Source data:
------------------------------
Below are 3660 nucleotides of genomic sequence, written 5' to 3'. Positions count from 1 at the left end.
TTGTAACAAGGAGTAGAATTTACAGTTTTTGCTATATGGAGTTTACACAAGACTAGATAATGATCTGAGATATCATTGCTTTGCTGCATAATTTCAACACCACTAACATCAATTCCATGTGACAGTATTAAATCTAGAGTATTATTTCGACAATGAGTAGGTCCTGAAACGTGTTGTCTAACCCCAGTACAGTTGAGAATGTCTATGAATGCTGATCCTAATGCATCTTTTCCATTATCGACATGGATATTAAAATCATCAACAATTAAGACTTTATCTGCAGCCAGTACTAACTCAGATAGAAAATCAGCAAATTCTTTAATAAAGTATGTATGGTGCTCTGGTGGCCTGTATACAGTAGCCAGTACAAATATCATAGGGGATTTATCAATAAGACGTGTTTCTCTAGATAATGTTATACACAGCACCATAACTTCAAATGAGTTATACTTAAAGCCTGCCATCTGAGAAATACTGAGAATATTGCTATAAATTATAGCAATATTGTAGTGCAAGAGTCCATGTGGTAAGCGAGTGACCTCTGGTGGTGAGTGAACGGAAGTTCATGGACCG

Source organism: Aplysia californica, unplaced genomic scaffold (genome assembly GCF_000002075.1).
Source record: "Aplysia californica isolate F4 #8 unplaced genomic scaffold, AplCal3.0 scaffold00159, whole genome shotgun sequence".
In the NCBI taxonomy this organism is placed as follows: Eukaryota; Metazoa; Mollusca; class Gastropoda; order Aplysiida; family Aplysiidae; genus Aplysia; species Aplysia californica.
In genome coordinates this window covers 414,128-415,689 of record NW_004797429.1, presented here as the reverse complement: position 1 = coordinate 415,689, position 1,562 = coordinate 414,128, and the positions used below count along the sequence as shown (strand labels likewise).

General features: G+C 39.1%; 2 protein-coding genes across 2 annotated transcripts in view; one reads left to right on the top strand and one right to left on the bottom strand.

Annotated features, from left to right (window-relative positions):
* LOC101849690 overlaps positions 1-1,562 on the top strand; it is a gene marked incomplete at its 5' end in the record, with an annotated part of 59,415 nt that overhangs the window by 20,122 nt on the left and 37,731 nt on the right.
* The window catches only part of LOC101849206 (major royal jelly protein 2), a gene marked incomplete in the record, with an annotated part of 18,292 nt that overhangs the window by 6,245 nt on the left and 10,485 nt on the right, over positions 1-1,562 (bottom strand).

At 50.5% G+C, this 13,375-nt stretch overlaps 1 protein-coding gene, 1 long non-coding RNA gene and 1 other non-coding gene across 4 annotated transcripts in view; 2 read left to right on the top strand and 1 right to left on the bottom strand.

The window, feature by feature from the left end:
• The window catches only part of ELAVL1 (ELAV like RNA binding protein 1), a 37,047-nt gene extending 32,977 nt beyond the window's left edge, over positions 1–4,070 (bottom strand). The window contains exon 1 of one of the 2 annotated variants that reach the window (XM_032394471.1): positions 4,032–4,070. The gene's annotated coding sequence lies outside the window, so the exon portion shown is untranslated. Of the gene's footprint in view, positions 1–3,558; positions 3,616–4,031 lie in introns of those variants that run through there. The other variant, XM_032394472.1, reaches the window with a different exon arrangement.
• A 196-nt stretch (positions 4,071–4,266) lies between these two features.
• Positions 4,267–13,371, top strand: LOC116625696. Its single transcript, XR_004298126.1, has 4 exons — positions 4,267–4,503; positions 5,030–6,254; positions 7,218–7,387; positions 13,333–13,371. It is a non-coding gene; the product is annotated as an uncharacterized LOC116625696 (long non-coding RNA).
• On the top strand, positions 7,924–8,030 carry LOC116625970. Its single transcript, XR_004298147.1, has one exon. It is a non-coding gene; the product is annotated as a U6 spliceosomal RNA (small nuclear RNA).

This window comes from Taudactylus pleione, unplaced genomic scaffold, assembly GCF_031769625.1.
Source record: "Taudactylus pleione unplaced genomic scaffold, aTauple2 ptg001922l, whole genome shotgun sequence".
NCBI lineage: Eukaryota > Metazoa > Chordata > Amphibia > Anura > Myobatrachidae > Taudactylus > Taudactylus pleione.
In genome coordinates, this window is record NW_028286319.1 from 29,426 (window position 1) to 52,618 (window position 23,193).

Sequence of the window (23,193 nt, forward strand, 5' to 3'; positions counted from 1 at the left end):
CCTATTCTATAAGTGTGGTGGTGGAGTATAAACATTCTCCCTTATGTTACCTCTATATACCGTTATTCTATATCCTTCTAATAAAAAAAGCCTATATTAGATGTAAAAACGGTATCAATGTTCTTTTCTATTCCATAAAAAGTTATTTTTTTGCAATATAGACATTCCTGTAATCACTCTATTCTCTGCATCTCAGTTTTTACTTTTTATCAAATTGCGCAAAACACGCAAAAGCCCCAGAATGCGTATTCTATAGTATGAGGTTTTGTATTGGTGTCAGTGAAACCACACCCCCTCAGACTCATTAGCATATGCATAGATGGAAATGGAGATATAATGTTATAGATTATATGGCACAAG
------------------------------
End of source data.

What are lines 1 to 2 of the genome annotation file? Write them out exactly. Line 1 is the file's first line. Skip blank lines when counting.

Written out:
Below are 3660 nucleotides of genomic sequence, written 5' to 3'. Positions count from 1 at the left end.
TTGTAACAAGGAGTAGAATTTACAGTTTTTGCTATATGGAGTTTACACAAGACTAGATAATGATCTGAGATATCATTGCTTTGCTGCATAATTTCAACACCACTAACATCAATTCCATGTGACAGTATTAAATCTAGAGTATTATTTCGACAATGAGTAGGTCCTGAAACGTGTTGTCTAACCCCAGTACAGTTGAGAATGTCTATGAATGCTGATCCTAATGCATCTTTTCCATTATCGACATGGATATTAAAATCATCAACAATTAAGACTTTATCTGCAGCCAGTACTAACTCAGATAGAAAATCAGCAAATTCTTTAATAAAGTATGTATGGTGCTCTGGTGGCCTGTATACAGTAGCCAGTACAAATATCATAGGGGATTTATCAATAAGACGTGTTTCTCTAGATAATGTTATACACAGCACCATAACTTCAAATGAGTTATACTTAAAGCCTGCCATCTGAGAAATACTGAGAATATTGCTATAAATTATAGCAATATTGTAGTGCAAGAGTCCATGTGGTAAGCGAGTGACCTCTGGTGGTGAGTGAACGGAAGTTCATGGACCG